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Speleology in Kazakhstan

Shakalov on 04 Jul, 2018
Hello everyone!   I pleased to invite you to the official site of Central Asian Karstic-Speleological commission ("Kaspeko")   There, we regularly publish reports about our expeditions, articles and reports on speleotopics, lecture course for instructors, photos etc. ...

New publications on hypogene speleogenesis

Klimchouk on 26 Mar, 2012
Dear Colleagues, This is to draw your attention to several recent publications added to KarstBase, relevant to hypogenic karst/speleogenesis: Corrosion of limestone tablets in sulfidic ground-water: measurements and speleogenetic implications Galdenzi,

The deepest terrestrial animal

Klimchouk on 23 Feb, 2012
A recent publication of Spanish researchers describes the biology of Krubera Cave, including the deepest terrestrial animal ever found: Jordana, Rafael; Baquero, Enrique; Reboleira, Sofía and Sendra, Alberto. ...

Caves - landscapes without light

akop on 05 Feb, 2012
Exhibition dedicated to caves is taking place in the Vienna Natural History Museum   The exhibition at the Natural History Museum presents the surprising variety of caves and cave formations such as stalactites and various crystals. ...

Did you know?

That dolomitic flour (sand) is a loose mealy rock or residuum, produced by the disintegration of dolomitic limestones under the processes of karstification [20]. synonyms: (french.) sable dolomitique; (german.) dolomitsand, dolomitasche; (greek.) dholomitikon alevron; (spanish.) arena dolomitica; (turkish.) dolomit kumu; (yugoslavian.) dolomitni pijesak, d. pesak, d. pesek.?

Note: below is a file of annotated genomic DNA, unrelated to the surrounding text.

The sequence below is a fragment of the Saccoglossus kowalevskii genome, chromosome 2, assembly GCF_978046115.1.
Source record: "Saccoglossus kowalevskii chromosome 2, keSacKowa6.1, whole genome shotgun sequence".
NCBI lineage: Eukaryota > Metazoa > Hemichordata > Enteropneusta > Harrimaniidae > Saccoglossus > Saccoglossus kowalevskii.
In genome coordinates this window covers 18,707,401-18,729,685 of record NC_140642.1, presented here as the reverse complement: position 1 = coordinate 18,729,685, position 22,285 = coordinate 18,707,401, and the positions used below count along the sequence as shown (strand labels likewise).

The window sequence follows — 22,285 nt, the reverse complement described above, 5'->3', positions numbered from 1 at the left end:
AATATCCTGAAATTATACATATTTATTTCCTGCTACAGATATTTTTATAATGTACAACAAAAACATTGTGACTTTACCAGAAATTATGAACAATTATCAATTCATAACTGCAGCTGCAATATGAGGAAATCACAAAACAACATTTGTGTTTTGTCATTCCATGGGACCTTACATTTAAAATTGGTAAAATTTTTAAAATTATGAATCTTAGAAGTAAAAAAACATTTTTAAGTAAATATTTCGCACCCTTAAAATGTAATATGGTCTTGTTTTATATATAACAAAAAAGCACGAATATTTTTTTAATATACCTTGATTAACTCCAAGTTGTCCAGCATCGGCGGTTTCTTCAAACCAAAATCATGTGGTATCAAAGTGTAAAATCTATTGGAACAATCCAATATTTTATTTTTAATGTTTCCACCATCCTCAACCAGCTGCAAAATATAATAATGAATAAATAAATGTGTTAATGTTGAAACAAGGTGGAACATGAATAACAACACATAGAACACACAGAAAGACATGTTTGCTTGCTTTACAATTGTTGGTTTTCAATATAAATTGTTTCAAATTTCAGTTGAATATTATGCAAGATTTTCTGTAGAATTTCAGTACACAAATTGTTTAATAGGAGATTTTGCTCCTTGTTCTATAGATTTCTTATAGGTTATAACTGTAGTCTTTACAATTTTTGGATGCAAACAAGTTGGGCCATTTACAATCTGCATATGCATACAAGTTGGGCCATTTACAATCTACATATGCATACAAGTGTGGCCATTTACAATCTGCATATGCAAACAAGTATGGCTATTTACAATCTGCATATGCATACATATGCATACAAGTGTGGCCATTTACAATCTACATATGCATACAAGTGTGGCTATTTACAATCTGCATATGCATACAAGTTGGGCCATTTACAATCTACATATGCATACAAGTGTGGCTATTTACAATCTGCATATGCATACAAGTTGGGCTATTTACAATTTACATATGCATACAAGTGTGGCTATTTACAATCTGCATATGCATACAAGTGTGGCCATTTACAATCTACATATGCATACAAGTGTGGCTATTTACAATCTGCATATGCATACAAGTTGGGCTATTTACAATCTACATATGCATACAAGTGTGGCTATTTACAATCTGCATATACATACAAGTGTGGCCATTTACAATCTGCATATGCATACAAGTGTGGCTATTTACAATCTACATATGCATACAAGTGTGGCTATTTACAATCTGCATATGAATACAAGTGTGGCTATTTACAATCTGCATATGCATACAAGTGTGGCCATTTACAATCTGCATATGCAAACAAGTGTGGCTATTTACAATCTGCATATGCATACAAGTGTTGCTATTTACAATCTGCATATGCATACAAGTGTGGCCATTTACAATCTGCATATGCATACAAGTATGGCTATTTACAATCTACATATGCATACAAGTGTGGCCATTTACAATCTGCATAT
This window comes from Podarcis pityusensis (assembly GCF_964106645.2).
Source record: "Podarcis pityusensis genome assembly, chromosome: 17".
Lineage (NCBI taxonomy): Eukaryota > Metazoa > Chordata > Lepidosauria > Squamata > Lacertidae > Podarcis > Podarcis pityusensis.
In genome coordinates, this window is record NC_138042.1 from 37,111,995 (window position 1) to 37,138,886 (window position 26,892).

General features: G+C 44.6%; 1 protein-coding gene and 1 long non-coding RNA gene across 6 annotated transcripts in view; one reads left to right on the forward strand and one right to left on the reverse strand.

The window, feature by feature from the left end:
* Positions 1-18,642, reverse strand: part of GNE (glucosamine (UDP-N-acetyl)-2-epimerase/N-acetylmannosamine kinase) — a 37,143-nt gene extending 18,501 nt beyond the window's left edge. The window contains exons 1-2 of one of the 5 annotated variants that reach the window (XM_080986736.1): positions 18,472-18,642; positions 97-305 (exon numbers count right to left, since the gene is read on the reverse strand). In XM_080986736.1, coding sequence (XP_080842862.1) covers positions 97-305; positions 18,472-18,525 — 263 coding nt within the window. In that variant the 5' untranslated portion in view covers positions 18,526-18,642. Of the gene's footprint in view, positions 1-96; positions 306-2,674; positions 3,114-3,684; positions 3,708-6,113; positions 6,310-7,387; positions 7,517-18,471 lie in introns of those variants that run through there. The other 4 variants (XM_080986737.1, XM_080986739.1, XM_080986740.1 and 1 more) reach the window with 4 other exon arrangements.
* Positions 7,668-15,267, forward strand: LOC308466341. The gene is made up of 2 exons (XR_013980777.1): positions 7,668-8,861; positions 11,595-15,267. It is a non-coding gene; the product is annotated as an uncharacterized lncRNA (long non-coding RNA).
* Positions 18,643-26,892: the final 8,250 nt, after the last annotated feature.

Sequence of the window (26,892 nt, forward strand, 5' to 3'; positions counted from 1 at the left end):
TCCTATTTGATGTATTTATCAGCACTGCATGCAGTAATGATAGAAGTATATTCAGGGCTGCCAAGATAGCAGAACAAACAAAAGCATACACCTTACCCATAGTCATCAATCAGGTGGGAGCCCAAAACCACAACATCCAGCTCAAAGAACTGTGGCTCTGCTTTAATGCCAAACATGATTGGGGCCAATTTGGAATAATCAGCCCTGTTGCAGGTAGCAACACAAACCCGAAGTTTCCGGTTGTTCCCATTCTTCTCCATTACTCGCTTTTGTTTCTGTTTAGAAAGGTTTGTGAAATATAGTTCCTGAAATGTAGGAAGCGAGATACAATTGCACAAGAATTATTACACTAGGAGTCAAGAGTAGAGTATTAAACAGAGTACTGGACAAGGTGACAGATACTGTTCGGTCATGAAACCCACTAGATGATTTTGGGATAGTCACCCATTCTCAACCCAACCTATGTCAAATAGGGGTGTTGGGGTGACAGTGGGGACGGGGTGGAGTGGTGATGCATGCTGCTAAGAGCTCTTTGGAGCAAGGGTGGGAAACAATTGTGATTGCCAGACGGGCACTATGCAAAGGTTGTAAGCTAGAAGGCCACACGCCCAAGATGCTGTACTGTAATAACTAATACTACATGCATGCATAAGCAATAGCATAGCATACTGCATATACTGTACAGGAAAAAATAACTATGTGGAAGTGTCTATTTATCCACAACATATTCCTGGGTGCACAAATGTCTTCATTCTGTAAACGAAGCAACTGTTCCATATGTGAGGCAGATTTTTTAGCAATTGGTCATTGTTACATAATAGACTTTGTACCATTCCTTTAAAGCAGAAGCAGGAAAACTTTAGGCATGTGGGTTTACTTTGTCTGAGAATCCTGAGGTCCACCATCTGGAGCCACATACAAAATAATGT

Checkout all 2699 terms in the KarstBase Glossary of Karst and Cave Terms

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KarstBase a bibliography database in karst and cave science.

Featured articles from Cave & Karst Science Journals
Chemistry and Karst, White, William B.
See all featured articles
Featured articles from other Geoscience Journals
Karst environment, Culver D.C.
Mushroom Speleothems: Stromatolites That Formed in the Absence of Phototrophs, Bontognali, Tomaso R.R.; D’Angeli Ilenia M.; Tisato, Nicola; Vasconcelos, Crisogono; Bernasconi, Stefano M.; Gonzales, Esteban R. G.; De Waele, Jo
Calculating flux to predict future cave radon concentrations, Rowberry, Matt; Marti, Xavi; Frontera, Carlos; Van De Wiel, Marco; Briestensky, Milos
Microbial mediation of complex subterranean mineral structures, Tirato, Nicola; Torriano, Stefano F.F;, Monteux, Sylvain; Sauro, Francesco; De Waele, Jo; Lavagna, Maria Luisa; D’Angeli, Ilenia Maria; Chailloux, Daniel; Renda, Michel; Eglinton, Timothy I.; Bontognali, Tomaso Renzo Rezio
Evidence of a plate-wide tectonic pressure pulse provided by extensometric monitoring in the Balkan Mountains (Bulgaria), Briestensky, Milos; Rowberry, Matt; Stemberk, Josef; Stefanov, Petar; Vozar, Jozef; Sebela, Stanka; Petro, Lubomir; Bella, Pavel; Gaal, Ludovit; Ormukov, Cholponbek;
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Your search for desert (Keyword) returned 66 results for the whole karstbase:
Showing 61 to 66 of 66
Carbon cycle in the epikarst systems and its ecological effects in South China, 2012, Jiang Z. , Lian Y. , Qin X.